Elect the right people so they take you to the right bay. After this season, we should all take more seriously the kind of leaders we choose to run our lives. The best of doctors will fail where mercantilist governors see people’s health as a mine of gold coins. I see exactly that everywhere I turn. The character of this disease points at its blindness to all walls and divides. It does not matter that you are an archangel in Buharism like Abba Kyari or a privileged wailer like Abubakar Atiku’s son. As coronavirus goes for the lungs and throats of the poor, throwing up coughs, so it spares not the iron hearts and brains of the rich in their solid encasements. But this grim reality is not enough sermon to the powerful. They must grab everything, even on their way to the morgue. You read that a governor built an isolation centre with billions of borrowed funds. And because of the misbehaviour of the people in power, many more will die. If Kano, especially, today is the net exporter of death to other states, it is because of the complex choices the people made picking their president and, later, their governor. Hopefully next time, those who manage to ford this flood and wade through this killing field of coronavirus will understand the interconnectedness of their votes and the safety of their lives. Every vote sold to leaders with dubious ability is a vote for self-death. These times should make us agree that a sick, sickening and invalid political leadership is a potential reservoir of death in pandemic proportions.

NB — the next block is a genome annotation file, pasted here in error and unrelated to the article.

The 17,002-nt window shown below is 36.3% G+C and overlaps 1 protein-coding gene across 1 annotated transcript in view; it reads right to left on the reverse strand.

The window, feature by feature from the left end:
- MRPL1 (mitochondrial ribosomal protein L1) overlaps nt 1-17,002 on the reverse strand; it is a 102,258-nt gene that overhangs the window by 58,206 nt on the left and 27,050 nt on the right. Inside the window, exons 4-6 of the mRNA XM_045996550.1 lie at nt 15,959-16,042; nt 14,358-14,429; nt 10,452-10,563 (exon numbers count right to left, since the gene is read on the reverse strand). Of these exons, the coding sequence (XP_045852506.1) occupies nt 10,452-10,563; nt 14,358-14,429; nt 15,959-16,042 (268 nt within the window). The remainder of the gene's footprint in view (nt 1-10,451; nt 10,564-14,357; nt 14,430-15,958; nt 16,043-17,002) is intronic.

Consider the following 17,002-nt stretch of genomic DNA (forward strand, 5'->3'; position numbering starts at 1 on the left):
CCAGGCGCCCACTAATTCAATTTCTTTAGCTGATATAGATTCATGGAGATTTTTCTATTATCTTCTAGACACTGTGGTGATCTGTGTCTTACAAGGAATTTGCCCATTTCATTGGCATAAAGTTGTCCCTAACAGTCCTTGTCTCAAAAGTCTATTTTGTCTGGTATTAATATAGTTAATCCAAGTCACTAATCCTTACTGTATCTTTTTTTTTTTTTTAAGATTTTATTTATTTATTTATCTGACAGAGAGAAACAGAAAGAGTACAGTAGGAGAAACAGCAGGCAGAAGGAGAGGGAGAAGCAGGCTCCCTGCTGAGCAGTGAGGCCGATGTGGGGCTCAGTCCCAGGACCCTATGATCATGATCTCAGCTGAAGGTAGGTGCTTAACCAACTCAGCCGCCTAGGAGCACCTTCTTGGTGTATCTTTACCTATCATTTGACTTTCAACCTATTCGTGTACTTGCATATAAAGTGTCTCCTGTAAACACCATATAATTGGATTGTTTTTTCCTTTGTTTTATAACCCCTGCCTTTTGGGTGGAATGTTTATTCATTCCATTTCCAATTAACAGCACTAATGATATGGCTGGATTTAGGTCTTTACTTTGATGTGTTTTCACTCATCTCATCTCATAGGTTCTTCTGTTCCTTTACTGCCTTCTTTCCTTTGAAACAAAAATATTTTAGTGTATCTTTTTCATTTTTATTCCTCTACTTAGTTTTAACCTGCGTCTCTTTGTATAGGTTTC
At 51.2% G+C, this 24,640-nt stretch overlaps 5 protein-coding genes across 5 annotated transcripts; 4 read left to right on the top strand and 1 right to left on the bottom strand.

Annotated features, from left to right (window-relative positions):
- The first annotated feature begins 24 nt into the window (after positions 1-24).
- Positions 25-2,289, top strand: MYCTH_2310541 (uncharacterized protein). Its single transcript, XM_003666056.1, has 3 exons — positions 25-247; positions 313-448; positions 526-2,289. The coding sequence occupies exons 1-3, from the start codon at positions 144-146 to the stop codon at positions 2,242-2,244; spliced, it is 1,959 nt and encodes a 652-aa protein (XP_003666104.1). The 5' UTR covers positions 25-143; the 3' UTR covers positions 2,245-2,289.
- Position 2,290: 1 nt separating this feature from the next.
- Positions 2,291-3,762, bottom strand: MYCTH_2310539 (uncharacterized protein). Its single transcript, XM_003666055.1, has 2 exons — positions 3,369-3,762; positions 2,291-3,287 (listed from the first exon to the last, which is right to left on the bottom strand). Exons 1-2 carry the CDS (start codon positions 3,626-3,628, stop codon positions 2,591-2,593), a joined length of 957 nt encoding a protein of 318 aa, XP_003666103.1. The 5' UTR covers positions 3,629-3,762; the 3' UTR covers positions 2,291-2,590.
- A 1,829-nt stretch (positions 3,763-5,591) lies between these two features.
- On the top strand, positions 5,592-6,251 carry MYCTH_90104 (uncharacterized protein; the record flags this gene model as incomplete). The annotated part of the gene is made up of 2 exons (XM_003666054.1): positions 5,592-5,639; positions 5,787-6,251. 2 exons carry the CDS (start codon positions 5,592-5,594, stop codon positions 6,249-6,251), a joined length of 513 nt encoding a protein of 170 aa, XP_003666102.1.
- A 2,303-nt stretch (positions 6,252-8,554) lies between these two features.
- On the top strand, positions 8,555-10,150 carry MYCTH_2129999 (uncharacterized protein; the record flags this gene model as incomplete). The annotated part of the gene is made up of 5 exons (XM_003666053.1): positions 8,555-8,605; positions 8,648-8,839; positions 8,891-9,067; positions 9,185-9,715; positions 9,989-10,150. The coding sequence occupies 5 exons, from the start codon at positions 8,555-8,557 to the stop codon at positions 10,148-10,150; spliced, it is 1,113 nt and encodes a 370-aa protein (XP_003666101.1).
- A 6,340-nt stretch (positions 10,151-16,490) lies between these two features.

If Aroni would not sit still at home, Onikoyi must not stop waging wars. We must keep this conversation of warnings going until the deaf hears. One day they are here, the next they are dead, stone cold. COVID-19 cannot be making E. coli chickens of Nigerians amid nationalized confusion and we pretend all is well. Chicken owners know that what murders their birds are more than the audacious hawk which kills in the day and the owl that snatches at night. There are other deaths beyond the sneaky dog and coyote, the wily fox and the bobcat to which precious chickens are delicacies. Those ones are mere retailers in the business of avian death. There is a mass bird killer called END with a capacity to achieve a death rate of 100 percent wherever carelessness is as endemic as what we see in Kano, in northern Nigeria. Anyone who knows the damage which END (Exotic Newcastle Disease) does to the world of domesticated birds should sit up in deference to this COVID-19 and behave well. This is one affliction that is proving to the wisest of humanity that it has the potential to do maximum damage to the existential arrogance of man. From what we see daily up north, and the reactions down south, this virus is not just killing Nigerians here and there, everywhere; it sure will kill Nigeria itself – if it has not done so already.